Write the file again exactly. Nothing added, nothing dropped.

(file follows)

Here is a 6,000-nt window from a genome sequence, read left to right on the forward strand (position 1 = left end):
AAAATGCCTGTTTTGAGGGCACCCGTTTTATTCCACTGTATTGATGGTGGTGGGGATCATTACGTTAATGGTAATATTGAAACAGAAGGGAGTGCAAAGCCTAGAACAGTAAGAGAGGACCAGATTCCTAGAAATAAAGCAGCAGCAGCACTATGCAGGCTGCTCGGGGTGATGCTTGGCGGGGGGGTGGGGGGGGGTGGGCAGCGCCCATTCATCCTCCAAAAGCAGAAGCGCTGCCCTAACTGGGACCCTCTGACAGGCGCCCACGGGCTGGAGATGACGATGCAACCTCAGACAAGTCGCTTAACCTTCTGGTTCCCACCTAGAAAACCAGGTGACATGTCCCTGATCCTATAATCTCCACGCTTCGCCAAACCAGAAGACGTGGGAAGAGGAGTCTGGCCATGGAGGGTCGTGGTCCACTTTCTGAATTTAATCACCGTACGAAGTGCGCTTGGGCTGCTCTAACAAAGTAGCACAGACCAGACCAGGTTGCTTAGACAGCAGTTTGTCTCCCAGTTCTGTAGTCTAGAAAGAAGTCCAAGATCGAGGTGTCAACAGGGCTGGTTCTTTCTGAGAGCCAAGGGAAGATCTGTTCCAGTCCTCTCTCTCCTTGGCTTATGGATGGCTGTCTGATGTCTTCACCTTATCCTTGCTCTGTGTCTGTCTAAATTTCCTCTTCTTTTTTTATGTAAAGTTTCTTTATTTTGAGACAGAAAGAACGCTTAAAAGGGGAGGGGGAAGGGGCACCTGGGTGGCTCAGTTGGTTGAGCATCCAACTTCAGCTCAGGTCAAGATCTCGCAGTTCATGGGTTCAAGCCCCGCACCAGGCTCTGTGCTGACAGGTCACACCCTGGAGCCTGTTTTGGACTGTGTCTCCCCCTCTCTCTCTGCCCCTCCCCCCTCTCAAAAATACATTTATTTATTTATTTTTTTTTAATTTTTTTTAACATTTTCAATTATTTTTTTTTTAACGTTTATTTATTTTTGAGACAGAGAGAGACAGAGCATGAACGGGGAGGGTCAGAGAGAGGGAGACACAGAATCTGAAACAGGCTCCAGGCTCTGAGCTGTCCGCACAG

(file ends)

Here is a 6,000-nt window from a genome sequence, read left to right on the forward strand (position 1 = left end):
AAAATGCCTGTTTTGAGGGCACCCGTTTTATTCCACTGTATTGATGGTGGTGGGGATCATTACGTTAATGGTAATATTGAAACAGAAGGGAGTGCAAAGCCTAGAACAGTAAGAGAGGACCAGATTCCTAGAAATAAAGCAGCAGCAGCACTATGCAGGCTGCTCGGGGTGATGCTTGGCGGGGGGGTGGGGGGGGGTGGGCAGCGCCCATTCATCCTCCAAAAGCAGAAGCGCTGCCCTAACTGGGACCCTCTGACAGGCGCCCACGGGCTGGAGATGACGATGCAACCTCAGACAAGTCGCTTAACCTTCTGGTTCCCACCTAGAAAACCAGGTGACATGTCCCTGATCCTATAATCTCCACGCTTCGCCAAACCAGAAGACGTGGGAAGAGGAGTCTGGCCATGGAGGGTCGTGGTCCACTTTCTGAATTTAATCACCGTACGAAGTGCGCTTGGGCTGCTCTAACAAAGTAGCACAGACCAGACCAGGTTGCTTAGACAGCAGTTTGTCTCCCAGTTCTGTAGTCTAGAAAGAAGTCCAAGATCGAGGTGTCAACAGGGCTGGTTCTTTCTGAGAGCCAAGGGAAGATCTGTTCCAGTCCTCTCTCTCCTTGGCTTATGGATGGCTGTCTGATGTCTTCACCTTATCCTTGCTCTGTGTCTGTCTAAATTTCCTCTTCTTTTTTTATGTAAAGTTTCTTTATTTTGAGACAGAAAGAACGCTTAAAAGGGGAGGGGGAAGGGGCACCTGGGTGGCTCAGTTGGTTGAGCATCCAACTTCAGCTCAGGTCAAGATCTCGCAGTTCATGGGTTCAAGCCCCGCACCAGGCTCTGTGCTGACAGGTCACACCCTGGAGCCTGTTTTGGACTGTGTCTCCCCCTCTCTCTCTGCCCCTCCCCCCTCTCAAAAATACATTTATTTATTTATTTTTTTTTAATTTTTTTTAACATTTTCAATTATTTTTTTTTTAACGTTTATTTATTTTTGAGACAGAGAGAGACAGAGCATGAACGGGGAGGGTCAGAGAGAGGGAGACACAGAATCTGAAACAGGCTCCAGGCTCTGAGCTGTCCGCACAG